Seven Days in Solitary [8/25/21]

Our Weekly Roundup of News and Views on Solitary Confinement

by | August 25, 2021

An opinion piece in USA Today reports that low rates of vaccination among prison staff nationally are driving COVID outbreaks in prisons. The authors of the piece work with the UCLA Law COVID Behind Bars Data Project, which found that fewer than half of prison staff had been vaccinated, despite the fact that the rate of infection for corrections staff was at least three times greater than the national average. Most facilities’ main strategy to prevent the spread of COVID are lockdowns, which are equivalent to solitary confinement. Considering that COVID still caused more than 2,700 incarcerated deaths in federal and state prisons, the authors urge governors to mandate staff be vaccinated to prevent further deaths without subjecting people to the torture of solitary. 

On August 16, New York City corrections officers held a rally on the bridge leading to Rikers Island, reports the Queens Daily Eagle. Officers at the rally chanted “bring back the box,” referencing efforts to limit the use of solitary confinement in the city’s jails. A shortage of staff— the result of thousands of officers taking sick leave or simply not showing up for work—has effectively led to more solitary as people incarcerated on Rikers are left locked down in their cells. Across from the protesting officers stood prisoners rights activists, including Darren Mack, co-director of the organization Freedom Agenda, who argued that the corrections officers union’s “leadership has convinced themselves that officers should not be held accountable for failing to report to work or demonstrating callous neglect for incarcerated people while there, and the mayor has shamefully let them act accordingly.” Mack added that the union, “has also taken every opportunity to argue for more incarceration.” 

The Bangor Daily News describes the case of Zachary Swain, a young man who has spent most of his six years in the Maine prison system in solitary confinement—a rare case in a state that has some of the lowest rates of solitary use nationally. Swain has been diagnosed with multiple psychiatric disorders that make him difficult to control in prison. But each time he is placed in solitary, he reports that his mental state worsens, and he engages in suicide attempts and self-harm behaviors that have put him in the hospital for weeks at a time recovering from infections and internal scarring. Swain’s mother, who has had trouble staying in consistent contact with her son as a result of his long stints in solitary, said, “He really needs the proper medication and psychological treatment” rather than isolation. Despite his obvious deterioration, Swain’s lawyer is currently fighting prosecutors who want to charge Swain with additional crimes based on his behavior in prison, which could lead to years more in solitary confinement.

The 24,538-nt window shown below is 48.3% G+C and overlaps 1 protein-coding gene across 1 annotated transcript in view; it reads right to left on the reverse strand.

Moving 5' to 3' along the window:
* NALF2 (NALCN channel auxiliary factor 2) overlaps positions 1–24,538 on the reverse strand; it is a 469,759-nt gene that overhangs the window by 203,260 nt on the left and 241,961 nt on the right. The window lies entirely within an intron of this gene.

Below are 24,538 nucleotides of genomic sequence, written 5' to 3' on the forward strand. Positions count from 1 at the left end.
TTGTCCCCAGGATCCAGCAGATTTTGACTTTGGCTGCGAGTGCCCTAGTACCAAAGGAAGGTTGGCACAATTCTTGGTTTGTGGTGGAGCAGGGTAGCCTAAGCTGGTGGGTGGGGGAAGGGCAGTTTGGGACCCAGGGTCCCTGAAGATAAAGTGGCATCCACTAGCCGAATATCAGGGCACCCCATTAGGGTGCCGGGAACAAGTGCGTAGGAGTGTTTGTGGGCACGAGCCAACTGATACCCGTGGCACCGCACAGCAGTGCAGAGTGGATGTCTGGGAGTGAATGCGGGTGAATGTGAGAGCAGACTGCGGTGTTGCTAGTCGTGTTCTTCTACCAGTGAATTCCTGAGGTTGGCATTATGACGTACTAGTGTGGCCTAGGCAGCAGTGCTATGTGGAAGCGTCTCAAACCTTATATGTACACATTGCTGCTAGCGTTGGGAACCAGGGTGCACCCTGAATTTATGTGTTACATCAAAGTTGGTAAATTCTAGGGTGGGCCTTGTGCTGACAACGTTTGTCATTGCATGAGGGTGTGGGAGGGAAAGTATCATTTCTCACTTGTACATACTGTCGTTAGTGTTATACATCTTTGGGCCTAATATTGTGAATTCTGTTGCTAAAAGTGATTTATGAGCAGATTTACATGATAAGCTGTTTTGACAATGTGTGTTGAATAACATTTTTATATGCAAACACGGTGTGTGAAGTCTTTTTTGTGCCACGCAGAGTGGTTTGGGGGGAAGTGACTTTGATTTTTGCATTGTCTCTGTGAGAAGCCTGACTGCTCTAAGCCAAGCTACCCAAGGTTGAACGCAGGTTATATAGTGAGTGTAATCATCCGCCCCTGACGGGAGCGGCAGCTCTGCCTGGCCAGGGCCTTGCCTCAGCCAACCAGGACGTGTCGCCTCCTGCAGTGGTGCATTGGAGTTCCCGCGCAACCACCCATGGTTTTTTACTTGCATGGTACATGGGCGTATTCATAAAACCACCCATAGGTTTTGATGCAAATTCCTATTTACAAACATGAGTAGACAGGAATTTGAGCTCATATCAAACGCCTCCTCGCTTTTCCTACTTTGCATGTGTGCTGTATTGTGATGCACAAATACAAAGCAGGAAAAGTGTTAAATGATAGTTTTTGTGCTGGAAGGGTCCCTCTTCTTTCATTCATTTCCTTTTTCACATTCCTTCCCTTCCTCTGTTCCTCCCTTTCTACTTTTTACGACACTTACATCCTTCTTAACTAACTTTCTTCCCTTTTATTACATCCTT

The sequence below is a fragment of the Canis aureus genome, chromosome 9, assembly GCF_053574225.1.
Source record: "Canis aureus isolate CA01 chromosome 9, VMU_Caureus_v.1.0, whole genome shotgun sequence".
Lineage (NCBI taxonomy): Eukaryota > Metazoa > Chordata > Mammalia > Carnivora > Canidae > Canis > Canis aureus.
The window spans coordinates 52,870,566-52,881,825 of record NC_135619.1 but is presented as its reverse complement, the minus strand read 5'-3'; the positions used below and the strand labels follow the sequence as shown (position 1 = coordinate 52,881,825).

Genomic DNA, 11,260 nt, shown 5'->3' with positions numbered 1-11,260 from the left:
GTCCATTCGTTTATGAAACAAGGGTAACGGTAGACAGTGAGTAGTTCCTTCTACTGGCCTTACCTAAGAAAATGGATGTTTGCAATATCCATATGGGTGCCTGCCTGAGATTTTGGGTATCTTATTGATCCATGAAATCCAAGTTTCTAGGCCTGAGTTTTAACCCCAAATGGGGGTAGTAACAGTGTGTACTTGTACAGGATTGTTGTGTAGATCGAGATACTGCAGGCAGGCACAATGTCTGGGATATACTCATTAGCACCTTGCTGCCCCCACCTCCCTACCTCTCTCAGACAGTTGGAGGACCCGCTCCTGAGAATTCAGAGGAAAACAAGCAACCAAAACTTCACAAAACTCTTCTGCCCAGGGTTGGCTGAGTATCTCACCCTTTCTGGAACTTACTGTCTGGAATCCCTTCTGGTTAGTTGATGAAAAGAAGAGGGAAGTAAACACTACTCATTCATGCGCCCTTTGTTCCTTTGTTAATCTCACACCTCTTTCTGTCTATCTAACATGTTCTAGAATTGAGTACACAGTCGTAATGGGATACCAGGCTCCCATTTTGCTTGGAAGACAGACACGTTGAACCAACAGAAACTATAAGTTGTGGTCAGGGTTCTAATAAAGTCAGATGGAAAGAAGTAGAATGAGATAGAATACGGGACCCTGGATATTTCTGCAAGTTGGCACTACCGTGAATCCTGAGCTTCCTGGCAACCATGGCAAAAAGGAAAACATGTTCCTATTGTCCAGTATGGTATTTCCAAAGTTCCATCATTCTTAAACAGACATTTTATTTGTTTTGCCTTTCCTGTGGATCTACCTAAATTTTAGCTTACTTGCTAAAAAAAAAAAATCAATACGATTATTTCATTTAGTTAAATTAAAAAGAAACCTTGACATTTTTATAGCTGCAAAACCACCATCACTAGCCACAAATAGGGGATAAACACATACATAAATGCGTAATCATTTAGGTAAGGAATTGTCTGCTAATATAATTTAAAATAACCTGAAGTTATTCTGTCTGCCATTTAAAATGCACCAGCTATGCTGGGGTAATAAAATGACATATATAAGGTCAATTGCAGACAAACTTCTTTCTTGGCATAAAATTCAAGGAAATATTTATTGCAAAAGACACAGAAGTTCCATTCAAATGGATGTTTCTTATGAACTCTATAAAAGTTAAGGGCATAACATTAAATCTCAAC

The Oregonian reports that a 14-year-old boy who tested positive for COVID in juvenile detention has been held in solitary confinement since August 13. Several young people at the detention facility are being held in solitary as a result of an outbreak at the Donald E. Long Detention Center. The boy’s lawyer pleaded with the judge, saying that for a boy “who has just gotten out of middle school…it’s pretty scary having COVID and not really [having] anybody that’s around.”

The Aspen art exhibit ArtCrush 2021 features a work by formerly incarcerated artist Jesse Krimes, who says his artistic career was born of a desire to process his experience in solitary confinement, reports the Aspen Daily news. Krimes donated one of his “Elegy Quilts” to the exhibit, pieces he makes out of the clothes of incarcerated people, in an effort to help people better connect with the impersonal statistic that 2.2 million people are in U.S. prisons and jails. Krimes stated of his work, “When you put an actual human experience to that number, when you show people visible, tangible art and say, ‘This is Jemal, who’s incarcerated, and this is his house and this is his clothing and this is him,’ it has the ability to connect on a much more personal level.” Inspiring Krimes’s work is his commitment to ending racist mass-incarceration and the way art can heal the damaging effect of solitary.

The Beachwood Reporter published a statement put out by the Uptown People’s Law Center (UPLC) in Chicago on the state of mental health care in Illinois prisons. Five years after settlement of a class-action lawsuit, and two years after a federal court ordered the Illinois Department of Corrections (IDOC) to make improvements, mental health care still violates incarcerated individuals’ constitutional rights. A report by a court-appointed monitor found that IDOC had failed to undertake five legally required changes to improve the system: IDOC is still understaffed, has an insufficient crisis watch system, does not allow people in solitary confinement sufficient out-of-cell time, does not properly manage or distribute medication, and fails to create individual treatment plans for people with mental health care needs. IDOC says that 42 percent of people in Illinois have had issues with mental health, although the UPLC conjectures that stigma and poor screening have kept that figure artificially low. Alan Mills of UPLC stated, “It is long past time for Illinois to comply with the court’s orders, and the United States Constitution.”


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